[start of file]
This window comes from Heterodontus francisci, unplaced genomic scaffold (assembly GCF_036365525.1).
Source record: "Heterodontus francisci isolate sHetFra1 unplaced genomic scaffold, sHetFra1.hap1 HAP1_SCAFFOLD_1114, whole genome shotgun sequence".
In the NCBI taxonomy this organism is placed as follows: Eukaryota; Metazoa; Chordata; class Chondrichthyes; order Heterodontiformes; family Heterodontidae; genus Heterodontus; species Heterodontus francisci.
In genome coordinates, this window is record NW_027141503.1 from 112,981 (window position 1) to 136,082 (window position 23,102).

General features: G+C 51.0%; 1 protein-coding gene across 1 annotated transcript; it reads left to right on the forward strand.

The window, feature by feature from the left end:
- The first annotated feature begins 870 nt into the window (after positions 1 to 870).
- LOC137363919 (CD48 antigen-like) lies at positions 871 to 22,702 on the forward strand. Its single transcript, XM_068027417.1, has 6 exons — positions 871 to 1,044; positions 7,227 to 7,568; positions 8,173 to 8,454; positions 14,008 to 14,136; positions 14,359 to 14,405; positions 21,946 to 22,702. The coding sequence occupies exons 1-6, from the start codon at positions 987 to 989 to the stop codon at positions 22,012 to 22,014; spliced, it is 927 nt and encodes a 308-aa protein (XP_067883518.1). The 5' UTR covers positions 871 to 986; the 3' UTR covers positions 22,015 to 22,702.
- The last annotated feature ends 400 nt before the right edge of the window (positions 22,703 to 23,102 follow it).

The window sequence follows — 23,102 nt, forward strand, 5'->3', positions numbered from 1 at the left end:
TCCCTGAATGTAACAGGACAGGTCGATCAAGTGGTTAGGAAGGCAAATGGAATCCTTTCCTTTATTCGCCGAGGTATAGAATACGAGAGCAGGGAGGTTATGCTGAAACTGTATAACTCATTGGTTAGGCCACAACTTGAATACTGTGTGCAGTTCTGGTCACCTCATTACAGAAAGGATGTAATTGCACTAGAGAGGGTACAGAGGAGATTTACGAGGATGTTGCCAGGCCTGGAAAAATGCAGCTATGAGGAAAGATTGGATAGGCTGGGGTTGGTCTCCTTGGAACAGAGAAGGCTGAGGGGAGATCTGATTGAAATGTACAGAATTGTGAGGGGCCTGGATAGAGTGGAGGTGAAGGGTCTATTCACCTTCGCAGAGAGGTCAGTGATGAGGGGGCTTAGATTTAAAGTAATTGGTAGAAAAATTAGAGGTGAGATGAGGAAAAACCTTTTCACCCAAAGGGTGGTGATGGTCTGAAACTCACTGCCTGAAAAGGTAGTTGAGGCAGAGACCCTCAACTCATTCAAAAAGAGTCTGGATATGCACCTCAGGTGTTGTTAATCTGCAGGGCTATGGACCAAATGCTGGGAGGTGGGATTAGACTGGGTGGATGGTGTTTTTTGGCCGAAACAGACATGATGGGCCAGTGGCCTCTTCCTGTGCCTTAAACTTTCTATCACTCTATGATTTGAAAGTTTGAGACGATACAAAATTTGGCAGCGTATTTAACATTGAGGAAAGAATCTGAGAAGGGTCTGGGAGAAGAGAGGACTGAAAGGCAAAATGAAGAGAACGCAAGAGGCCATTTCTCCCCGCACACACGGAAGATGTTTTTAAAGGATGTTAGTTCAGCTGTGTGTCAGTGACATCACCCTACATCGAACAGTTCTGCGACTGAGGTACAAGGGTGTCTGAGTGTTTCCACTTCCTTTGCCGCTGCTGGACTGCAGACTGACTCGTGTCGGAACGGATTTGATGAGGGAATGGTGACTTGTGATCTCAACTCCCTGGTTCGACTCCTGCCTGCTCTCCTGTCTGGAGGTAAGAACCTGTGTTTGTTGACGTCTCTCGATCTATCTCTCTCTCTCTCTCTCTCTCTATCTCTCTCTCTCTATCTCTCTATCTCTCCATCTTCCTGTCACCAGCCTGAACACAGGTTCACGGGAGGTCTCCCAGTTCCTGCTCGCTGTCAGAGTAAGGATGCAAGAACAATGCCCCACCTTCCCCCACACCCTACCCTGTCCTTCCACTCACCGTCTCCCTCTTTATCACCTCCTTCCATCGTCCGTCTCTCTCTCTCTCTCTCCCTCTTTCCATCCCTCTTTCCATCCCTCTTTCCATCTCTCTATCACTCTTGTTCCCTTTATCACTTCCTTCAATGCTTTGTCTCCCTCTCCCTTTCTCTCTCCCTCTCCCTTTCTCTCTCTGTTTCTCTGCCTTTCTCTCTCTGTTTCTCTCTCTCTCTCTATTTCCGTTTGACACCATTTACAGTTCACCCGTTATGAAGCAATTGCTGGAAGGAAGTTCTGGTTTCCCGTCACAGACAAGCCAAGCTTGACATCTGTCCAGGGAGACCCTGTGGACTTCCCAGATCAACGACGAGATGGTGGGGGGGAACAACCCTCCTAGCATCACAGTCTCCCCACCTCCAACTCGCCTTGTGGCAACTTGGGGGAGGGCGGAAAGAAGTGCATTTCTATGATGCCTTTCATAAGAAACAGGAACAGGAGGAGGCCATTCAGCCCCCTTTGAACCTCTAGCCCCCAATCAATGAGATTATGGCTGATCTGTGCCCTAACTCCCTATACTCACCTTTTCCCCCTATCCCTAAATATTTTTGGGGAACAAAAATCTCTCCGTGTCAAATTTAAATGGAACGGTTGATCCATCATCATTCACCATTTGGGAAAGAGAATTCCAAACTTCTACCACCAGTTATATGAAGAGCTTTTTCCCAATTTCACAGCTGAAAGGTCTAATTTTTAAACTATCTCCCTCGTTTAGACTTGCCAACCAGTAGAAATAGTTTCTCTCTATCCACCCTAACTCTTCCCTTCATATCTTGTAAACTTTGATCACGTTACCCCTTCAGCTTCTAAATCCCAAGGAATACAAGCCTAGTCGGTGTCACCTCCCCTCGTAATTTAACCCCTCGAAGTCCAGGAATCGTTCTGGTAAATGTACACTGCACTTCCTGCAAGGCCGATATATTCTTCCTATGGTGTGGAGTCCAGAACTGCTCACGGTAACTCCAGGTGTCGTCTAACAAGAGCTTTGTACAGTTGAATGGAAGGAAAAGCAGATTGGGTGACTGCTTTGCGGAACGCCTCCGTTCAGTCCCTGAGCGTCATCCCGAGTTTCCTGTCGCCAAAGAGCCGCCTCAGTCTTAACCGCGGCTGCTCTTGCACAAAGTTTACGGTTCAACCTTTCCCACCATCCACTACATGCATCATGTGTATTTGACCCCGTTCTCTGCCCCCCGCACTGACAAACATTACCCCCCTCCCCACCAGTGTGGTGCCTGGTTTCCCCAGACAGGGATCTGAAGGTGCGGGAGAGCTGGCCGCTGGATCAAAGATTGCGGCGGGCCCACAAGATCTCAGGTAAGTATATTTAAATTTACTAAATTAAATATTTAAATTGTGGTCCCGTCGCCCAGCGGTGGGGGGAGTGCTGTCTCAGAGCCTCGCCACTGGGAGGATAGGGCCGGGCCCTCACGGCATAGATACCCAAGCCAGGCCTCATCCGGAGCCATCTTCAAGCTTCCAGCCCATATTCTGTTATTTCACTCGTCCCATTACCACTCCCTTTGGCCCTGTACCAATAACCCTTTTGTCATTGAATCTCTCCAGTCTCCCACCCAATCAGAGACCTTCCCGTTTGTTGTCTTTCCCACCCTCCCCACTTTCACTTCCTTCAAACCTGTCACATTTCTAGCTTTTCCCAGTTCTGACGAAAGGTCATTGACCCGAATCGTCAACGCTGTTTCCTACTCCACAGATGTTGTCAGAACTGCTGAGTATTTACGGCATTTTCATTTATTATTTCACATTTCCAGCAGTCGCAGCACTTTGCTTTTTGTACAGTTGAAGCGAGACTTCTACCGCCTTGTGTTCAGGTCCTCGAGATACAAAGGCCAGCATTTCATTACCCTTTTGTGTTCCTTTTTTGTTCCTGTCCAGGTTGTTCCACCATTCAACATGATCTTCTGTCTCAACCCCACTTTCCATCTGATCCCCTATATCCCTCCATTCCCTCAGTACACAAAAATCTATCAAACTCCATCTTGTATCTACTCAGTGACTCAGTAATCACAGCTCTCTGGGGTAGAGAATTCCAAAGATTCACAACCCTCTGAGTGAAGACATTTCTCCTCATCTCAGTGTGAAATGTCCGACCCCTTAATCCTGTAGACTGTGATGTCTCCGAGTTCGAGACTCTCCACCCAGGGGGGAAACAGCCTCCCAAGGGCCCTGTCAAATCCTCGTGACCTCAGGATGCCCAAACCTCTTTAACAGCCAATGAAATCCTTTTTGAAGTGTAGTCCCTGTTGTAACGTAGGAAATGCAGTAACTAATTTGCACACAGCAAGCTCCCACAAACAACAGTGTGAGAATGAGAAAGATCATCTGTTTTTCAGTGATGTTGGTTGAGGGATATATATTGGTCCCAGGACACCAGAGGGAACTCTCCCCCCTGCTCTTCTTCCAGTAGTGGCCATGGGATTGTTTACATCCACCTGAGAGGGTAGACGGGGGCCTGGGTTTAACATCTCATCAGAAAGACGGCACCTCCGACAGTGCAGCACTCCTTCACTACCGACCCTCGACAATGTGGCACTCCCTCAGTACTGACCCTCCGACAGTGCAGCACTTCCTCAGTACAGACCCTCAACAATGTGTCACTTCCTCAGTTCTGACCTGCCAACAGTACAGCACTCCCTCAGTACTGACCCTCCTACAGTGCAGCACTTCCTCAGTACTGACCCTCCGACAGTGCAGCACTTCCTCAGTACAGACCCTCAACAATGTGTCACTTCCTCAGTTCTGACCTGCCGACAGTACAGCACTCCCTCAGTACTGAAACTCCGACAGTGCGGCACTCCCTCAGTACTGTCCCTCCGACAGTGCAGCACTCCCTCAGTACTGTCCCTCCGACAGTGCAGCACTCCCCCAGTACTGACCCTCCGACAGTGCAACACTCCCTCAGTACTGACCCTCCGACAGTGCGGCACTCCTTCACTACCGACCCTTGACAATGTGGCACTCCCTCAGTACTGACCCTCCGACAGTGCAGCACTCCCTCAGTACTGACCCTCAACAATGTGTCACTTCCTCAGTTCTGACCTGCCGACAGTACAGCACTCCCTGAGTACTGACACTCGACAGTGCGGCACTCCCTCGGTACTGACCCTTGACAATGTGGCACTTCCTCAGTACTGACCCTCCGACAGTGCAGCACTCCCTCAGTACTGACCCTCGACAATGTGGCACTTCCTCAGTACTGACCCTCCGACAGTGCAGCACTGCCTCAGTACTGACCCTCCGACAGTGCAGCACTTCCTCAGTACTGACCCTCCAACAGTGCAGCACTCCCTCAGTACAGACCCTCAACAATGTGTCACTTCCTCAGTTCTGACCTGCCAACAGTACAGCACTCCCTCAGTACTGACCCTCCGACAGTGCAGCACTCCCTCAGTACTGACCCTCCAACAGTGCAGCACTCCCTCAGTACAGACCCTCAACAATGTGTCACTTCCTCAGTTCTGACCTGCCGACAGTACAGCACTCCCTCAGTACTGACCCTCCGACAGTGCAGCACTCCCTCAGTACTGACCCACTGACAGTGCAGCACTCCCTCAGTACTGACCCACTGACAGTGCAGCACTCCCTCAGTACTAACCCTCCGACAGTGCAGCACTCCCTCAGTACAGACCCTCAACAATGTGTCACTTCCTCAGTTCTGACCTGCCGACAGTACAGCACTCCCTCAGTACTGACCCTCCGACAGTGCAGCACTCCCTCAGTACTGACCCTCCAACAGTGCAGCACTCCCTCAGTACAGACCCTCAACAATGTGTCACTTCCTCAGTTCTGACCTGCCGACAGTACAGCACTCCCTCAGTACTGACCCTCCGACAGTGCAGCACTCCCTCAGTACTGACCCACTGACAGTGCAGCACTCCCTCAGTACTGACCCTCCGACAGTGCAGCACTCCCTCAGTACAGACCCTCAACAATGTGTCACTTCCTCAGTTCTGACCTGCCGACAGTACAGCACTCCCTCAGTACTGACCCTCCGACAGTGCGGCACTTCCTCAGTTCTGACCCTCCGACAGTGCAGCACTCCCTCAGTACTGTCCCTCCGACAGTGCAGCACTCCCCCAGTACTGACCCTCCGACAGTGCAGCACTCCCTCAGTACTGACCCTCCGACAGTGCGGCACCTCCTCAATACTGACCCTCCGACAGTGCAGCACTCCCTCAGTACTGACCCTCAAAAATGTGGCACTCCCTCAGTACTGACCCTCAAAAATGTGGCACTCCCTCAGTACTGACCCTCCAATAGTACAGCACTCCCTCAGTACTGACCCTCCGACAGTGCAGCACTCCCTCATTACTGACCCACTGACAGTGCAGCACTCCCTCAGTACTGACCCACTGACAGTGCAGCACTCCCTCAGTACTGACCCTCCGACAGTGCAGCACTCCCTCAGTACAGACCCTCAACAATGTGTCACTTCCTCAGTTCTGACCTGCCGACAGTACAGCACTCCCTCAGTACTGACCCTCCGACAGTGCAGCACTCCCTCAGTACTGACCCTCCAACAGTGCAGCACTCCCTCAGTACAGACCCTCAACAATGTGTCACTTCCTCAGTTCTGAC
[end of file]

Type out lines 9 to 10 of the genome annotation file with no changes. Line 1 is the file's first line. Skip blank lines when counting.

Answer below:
- The last annotated feature ends 400 nt before the right edge of the window (positions 22,703 to 23,102 follow it).

The window sequence follows — 23,102 nt, forward strand, 5'->3', positions numbered from 1 at the left end: